Once upon a time there was a boy named Rob. One thing he liked to do was play poker. Not for huge amounts of money - $5 and $10 games now and then with friends. For his birthday in 2006, he received a poker table which made him very happy as it was a very nice table. Two weeks after his birthday he hosted a poker night - a good time was had and the table proved to be most excellent.
A week later he opened up a belated birthday present and much to his surprise he received a very nice case of poker chips - what a great present; Rob could hardly wait to host another poker night. He would no longer have to borrow the necessary supplies from friends and family when hosting poker nights. Excited, Rob sent out an email to 19 friends on Monday January 8, 2007. Here is that email in its entirety:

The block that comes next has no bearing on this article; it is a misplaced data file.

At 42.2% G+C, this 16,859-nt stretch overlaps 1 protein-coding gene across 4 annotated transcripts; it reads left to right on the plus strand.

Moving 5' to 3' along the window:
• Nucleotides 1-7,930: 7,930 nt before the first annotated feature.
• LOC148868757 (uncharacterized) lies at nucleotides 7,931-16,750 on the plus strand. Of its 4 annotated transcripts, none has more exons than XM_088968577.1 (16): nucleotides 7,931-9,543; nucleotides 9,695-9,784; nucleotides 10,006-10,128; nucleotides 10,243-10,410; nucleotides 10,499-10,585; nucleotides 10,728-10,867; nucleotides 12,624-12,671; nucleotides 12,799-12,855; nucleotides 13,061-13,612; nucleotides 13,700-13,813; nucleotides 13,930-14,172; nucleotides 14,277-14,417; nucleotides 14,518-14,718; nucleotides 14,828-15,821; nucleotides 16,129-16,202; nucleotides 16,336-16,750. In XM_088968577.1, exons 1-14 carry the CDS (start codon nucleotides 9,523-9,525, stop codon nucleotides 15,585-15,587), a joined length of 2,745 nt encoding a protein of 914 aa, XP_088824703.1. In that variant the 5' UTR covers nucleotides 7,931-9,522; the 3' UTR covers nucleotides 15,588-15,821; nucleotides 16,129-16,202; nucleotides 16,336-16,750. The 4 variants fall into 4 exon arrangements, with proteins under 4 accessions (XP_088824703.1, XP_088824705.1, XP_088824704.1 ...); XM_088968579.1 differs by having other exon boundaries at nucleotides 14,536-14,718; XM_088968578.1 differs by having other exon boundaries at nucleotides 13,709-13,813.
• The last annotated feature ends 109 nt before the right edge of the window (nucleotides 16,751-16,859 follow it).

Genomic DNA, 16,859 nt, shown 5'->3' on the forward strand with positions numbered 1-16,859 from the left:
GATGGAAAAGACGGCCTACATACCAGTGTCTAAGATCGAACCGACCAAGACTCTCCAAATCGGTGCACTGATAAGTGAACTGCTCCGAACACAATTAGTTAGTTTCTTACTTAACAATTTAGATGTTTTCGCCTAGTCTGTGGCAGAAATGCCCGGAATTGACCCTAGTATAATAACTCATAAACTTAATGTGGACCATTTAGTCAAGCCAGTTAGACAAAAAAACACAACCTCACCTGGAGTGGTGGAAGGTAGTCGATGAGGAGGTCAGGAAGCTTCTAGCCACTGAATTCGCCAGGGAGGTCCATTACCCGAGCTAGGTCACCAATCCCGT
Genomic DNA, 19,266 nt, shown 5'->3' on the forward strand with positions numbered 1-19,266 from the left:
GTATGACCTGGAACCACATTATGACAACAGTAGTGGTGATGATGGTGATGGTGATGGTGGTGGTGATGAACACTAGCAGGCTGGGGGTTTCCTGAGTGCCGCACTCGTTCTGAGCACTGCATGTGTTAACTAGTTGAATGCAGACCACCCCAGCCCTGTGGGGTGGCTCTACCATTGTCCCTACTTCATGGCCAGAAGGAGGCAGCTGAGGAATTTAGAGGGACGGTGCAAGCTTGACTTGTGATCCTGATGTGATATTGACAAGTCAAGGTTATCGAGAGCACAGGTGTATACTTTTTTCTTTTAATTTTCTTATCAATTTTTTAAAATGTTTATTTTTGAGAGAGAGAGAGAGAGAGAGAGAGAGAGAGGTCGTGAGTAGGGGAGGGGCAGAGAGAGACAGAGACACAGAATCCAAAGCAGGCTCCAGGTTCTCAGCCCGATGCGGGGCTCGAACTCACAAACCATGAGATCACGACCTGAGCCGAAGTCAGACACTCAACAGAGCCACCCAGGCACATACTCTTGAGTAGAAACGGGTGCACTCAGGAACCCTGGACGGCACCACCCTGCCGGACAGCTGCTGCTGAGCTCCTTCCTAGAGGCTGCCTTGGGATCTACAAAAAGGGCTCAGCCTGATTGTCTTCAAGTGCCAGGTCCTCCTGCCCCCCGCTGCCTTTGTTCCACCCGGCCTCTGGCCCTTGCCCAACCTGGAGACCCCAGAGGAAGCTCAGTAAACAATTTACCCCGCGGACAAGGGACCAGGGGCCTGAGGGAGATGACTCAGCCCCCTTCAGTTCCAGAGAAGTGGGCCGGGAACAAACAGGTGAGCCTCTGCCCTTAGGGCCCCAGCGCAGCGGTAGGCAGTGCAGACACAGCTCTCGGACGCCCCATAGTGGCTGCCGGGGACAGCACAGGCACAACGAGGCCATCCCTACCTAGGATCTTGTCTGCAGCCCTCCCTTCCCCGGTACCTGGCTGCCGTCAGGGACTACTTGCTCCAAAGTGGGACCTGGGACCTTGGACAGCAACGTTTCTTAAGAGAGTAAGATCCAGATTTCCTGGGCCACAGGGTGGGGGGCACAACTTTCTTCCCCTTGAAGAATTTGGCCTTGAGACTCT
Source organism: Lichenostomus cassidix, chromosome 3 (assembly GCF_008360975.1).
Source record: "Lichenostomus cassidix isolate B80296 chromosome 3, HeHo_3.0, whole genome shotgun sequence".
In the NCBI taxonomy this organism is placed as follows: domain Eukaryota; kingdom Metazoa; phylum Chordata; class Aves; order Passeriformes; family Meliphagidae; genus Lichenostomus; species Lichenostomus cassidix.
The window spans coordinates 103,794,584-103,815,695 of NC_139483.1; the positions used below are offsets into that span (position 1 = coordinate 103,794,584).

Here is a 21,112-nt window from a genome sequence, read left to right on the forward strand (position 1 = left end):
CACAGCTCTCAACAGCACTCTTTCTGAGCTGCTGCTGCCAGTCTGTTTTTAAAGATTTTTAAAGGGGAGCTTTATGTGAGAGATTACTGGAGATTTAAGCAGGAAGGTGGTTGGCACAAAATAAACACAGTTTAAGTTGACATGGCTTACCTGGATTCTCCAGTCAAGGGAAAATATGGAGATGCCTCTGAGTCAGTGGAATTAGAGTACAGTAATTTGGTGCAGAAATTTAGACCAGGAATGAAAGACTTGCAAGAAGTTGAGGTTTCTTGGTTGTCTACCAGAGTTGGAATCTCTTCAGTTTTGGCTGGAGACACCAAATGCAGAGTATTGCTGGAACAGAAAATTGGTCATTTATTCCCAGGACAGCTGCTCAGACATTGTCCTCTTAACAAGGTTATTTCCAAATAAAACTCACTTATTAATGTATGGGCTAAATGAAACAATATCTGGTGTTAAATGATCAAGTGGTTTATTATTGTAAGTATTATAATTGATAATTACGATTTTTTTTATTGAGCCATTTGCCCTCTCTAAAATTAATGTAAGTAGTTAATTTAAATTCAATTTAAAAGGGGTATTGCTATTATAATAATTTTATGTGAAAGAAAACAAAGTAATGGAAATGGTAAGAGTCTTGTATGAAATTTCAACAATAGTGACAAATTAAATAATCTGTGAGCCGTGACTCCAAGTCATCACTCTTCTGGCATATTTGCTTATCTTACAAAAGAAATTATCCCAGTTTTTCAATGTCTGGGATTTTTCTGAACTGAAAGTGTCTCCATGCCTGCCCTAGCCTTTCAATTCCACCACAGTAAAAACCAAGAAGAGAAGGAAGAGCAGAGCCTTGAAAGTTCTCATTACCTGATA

Gentlemen, start your poker faces. Next poker night is Saturday January 20, 2007. 6:30pm. Who's available? RSVP!
From that, is one expected to RSVP only if they're coming, or is one to RSVP regardless of attendance or absence? Rob thought the latter. However, eight days later, Tuesday January 16, only 4 of the 19 had emailed a response; only one of those being a "yes". Disappointed, Rob then sent out an update email to 10 of the 15 non-responders whom he deemed to be most likely to attend. Here is that email in its entirety:
Hey Guys, There is currently insufficient people for poker. Please give me a "yes" or "no" by email by 9pm Thursday so I know if it's going to happen or not.. Gracias,
Rob had thought that the italicized-please begging would pull some heartstrings and get his friends a-typing. Rob thought wrong. 2 of the 10 emailed back; one said "no", one said "yes". Including himself, Rob now counted a total of three yeses. He demanded a recount. The first total was replicated, a total of three yeses. Three people does not a poker night make.
On Friday morning Rob let the two yeses know that poker night was canceled. He felt sad, and a little angry.